New regulations came into force in January 2015 on the CCC inspection for motor vehicles. The inspection of the manufacturer’s premises, which forms an indispensable part of the certification procedure of the initial application, must comply with the new rules from 1 January 2016. Previously issued certificates remain valid until 1 January 2016.

Further information can be obtained from the British Standards Institute or the State General Administration for Quality Supervision, Inspection and Quarantine in China.

  1. Certain special equipment, such as boilers and pressure vessels, are not subjected to compulsory certification but require a separate “Special Equipment Manufacture Licence”.
  2. Foodstuffs are subject to the Food Hygiene Law. State Administration for Quality Supervision, Inspection and Quarantine (AQSIQ) must approve labels for foodstuff at least 90 days before the importation or sale. Foreign exporters of all kinds of foodstuffs must be registered with the General Administration for Quality Supervision, Inspection and Quarantine (AQSIQ) and, from 1 October 2012, you may also have to register with the authority’s Filing Management System for Exporters/Agents and Consignee of Imported Food.
  3. Products for human and animal consumption, eg food, health food supplements, milk, sugar, soft drinks, tea, coffee, pet foods, animal feed, protein crops, etc may also require a Certificate of Free Sale (CFS) — check with your customer. CFS for these goods is produced by the Rural Payments Agency (RPA) in the UK.
  4. Exports of milk and milk products to non-EU countries must be accompanied by a Declaration Origin (Dioxin) issued by the Rural Payments Agency (RPA) in the UK.
  5. Import of foreign pharmaceuticals, including raw materials and drugs, may require special permission from the State Drug Administration. Imported medical devices must be registered with the State Drug Administration.
  6. Shipments of wildlife and wildlife products subject to theConvention on International Trade in Endangered Species of Wild Fauna and Flora (CITES) require an import permit.
  7. A number of commodities, eg metal, plastic and paper scrap as well as certain used machinery and electrical equipment require a pre-shipment inspection (PSI) in the country of export. The inspection is to be applied for by the exporter at a local branch of the Certification and Inspection (Group) Company (CCIC), an inspection company authorised by the Certification and Accreditation Administration of the PR of China (CNCA) under the General Administration for Quality Supervision, Inspection and Quarantine of the PR of China (AQSIQ).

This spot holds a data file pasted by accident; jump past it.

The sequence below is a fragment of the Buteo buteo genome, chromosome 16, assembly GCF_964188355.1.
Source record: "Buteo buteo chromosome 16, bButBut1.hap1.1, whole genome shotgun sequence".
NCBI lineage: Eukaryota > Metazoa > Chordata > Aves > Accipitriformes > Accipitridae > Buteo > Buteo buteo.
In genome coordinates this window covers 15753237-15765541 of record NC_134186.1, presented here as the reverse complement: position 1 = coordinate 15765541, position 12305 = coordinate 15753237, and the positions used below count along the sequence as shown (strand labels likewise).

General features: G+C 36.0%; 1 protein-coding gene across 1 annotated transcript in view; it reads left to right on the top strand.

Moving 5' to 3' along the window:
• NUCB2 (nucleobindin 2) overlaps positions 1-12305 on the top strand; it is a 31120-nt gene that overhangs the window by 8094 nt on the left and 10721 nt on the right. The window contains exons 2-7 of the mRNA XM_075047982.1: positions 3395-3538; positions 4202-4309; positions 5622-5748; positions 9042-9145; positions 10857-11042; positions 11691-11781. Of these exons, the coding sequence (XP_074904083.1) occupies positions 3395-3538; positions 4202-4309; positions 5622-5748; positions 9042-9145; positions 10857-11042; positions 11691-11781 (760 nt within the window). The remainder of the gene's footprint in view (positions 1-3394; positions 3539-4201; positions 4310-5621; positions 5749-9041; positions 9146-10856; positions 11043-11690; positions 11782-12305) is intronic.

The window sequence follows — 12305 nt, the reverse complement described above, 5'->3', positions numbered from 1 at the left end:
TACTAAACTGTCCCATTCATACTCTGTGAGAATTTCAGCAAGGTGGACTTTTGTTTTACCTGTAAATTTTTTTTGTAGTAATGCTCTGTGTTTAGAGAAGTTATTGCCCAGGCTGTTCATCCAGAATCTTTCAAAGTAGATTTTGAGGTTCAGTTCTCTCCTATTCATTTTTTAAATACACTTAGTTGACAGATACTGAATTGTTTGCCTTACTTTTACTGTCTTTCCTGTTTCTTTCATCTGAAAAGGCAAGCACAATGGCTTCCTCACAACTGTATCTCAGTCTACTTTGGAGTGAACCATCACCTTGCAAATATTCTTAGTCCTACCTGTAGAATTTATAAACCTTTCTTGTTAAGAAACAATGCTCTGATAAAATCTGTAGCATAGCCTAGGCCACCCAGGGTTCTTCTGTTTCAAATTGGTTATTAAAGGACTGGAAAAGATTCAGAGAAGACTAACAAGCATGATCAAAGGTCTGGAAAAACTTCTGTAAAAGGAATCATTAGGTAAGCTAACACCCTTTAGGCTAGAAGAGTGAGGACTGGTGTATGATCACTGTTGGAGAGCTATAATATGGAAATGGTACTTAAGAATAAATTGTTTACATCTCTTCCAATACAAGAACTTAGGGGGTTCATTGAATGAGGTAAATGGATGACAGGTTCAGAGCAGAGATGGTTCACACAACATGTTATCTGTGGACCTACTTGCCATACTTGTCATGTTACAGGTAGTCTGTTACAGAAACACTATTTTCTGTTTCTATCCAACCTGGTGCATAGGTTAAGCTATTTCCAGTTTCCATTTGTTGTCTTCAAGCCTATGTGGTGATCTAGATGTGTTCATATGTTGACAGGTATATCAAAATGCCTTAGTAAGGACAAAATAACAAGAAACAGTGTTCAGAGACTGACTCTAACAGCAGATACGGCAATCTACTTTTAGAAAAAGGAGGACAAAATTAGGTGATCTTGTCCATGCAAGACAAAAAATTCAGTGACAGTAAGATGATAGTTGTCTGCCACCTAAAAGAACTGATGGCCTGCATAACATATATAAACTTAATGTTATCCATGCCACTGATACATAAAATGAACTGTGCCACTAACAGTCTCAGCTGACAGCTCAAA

8. A number of used goods, eg used machinery and second-hand electrical products, are banned from being imported into the PR of China by order of the Ministry of Commerce (MOFCOM). Importers of other used mechanical and electronic appliances must obtain a MOFCOM import licence, and a Pre-Shipment Inspection Certificate for Used Machinery and Electrical Equipment must accompany the shipment stating the goods have undergone a pre-shipment inspection (PSI) in the country of export.
  9. Under the Kimberley Process Certification Scheme (KPCS) applicable to the importation of rough diamonds, a Kimberley Process Certificate is required.

 

Commercial Invoices

Invoices to be issued in one original and one copy, each bearing an original signature. Invoices must include a full and accurate description of goods; first six digits of the commodity code (HS Code); transport details; full packing information including weights and dimensions; value and currency of the supply including separate indication of additional costs such as freight and insurance; the shipping term (the Incoterms® 2010 rule, eg FCA, CIP, DAP); country of origin; method of payment and the full addresses of all parties concerned. It is advisable to ensure invoices for shipments to China quote the Chinese Consignee’s CR (Customs Registration) number.

Note:

The correct designation of the country as stated at the top of the page should always be used on commercial invoices and other documents.

The Chinese authorities have stated that all supporting documentation must be legalised by the Chinese Embassy in the country of export and certified by either a Chamber of Commerce (or by a notary, depending on the nature of the particular documents). This requirement appears to vary depending on the country of origin so seek clarification from the customer in China before obtaining legalisation of documents.

Source: Croners

All business is carried out under the current BIFA standard trading terms and conditions which are available upon request.